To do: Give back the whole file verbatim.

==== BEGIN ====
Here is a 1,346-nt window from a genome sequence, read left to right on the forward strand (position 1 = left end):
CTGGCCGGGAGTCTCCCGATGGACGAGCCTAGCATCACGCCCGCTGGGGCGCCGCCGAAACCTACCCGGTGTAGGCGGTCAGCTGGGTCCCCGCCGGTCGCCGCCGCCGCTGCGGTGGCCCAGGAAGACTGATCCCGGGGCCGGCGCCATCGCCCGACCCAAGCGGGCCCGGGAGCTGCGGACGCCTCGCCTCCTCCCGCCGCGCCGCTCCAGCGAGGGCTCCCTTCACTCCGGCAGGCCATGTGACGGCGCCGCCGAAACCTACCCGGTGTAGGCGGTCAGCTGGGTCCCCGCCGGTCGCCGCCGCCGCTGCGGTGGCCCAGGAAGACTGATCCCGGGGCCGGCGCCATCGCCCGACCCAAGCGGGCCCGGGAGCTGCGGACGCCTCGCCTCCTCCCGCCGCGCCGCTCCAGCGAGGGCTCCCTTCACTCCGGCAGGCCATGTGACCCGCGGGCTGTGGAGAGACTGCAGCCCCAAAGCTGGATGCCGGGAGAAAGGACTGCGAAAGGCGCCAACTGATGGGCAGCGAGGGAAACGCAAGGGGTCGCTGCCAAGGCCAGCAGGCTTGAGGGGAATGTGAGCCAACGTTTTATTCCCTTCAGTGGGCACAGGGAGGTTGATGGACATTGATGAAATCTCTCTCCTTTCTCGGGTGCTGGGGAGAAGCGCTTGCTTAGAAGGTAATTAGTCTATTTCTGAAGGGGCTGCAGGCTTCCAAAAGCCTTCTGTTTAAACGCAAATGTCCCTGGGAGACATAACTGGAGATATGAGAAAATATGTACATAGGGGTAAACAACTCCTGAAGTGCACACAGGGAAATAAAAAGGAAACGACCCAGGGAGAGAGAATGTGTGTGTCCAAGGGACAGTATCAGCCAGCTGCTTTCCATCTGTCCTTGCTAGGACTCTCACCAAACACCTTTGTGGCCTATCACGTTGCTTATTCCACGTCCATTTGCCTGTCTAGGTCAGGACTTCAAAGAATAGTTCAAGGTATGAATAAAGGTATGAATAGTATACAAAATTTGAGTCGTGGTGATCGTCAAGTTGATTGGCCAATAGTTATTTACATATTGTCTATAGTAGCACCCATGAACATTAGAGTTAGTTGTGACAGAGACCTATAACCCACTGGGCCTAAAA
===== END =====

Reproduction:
Here is a 1,346-nt window from a genome sequence, read left to right on the forward strand (position 1 = left end):
CTGGCCGGGAGTCTCCCGATGGACGAGCCTAGCATCACGCCCGCTGGGGCGCCGCCGAAACCTACCCGGTGTAGGCGGTCAGCTGGGTCCCCGCCGGTCGCCGCCGCCGCTGCGGTGGCCCAGGAAGACTGATCCCGGGGCCGGCGCCATCGCCCGACCCAAGCGGGCCCGGGAGCTGCGGACGCCTCGCCTCCTCCCGCCGCGCCGCTCCAGCGAGGGCTCCCTTCACTCCGGCAGGCCATGTGACGGCGCCGCCGAAACCTACCCGGTGTAGGCGGTCAGCTGGGTCCCCGCCGGTCGCCGCCGCCGCTGCGGTGGCCCAGGAAGACTGATCCCGGGGCCGGCGCCATCGCCCGACCCAAGCGGGCCCGGGAGCTGCGGACGCCTCGCCTCCTCCCGCCGCGCCGCTCCAGCGAGGGCTCCCTTCACTCCGGCAGGCCATGTGACCCGCGGGCTGTGGAGAGACTGCAGCCCCAAAGCTGGATGCCGGGAGAAAGGACTGCGAAAGGCGCCAACTGATGGGCAGCGAGGGAAACGCAAGGGGTCGCTGCCAAGGCCAGCAGGCTTGAGGGGAATGTGAGCCAACGTTTTATTCCCTTCAGTGGGCACAGGGAGGTTGATGGACATTGATGAAATCTCTCTCCTTTCTCGGGTGCTGGGGAGAAGCGCTTGCTTAGAAGGTAATTAGTCTATTTCTGAAGGGGCTGCAGGCTTCCAAAAGCCTTCTGTTTAAACGCAAATGTCCCTGGGAGACATAACTGGAGATATGAGAAAATATGTACATAGGGGTAAACAACTCCTGAAGTGCACACAGGGAAATAAAAAGGAAACGACCCAGGGAGAGAGAATGTGTGTGTCCAAGGGACAGTATCAGCCAGCTGCTTTCCATCTGTCCTTGCTAGGACTCTCACCAAACACCTTTGTGGCCTATCACGTTGCTTATTCCACGTCCATTTGCCTGTCTAGGTCAGGACTTCAAAGAATAGTTCAAGGTATGAATAAAGGTATGAATAGTATACAAAATTTGAGTCGTGGTGATCGTCAAGTTGATTGGCCAATAGTTATTTACATATTGTCTATAGTAGCACCCATGAACATTAGAGTTAGTTGTGACAGAGACCTATAACCCACTGGGCCTAAAA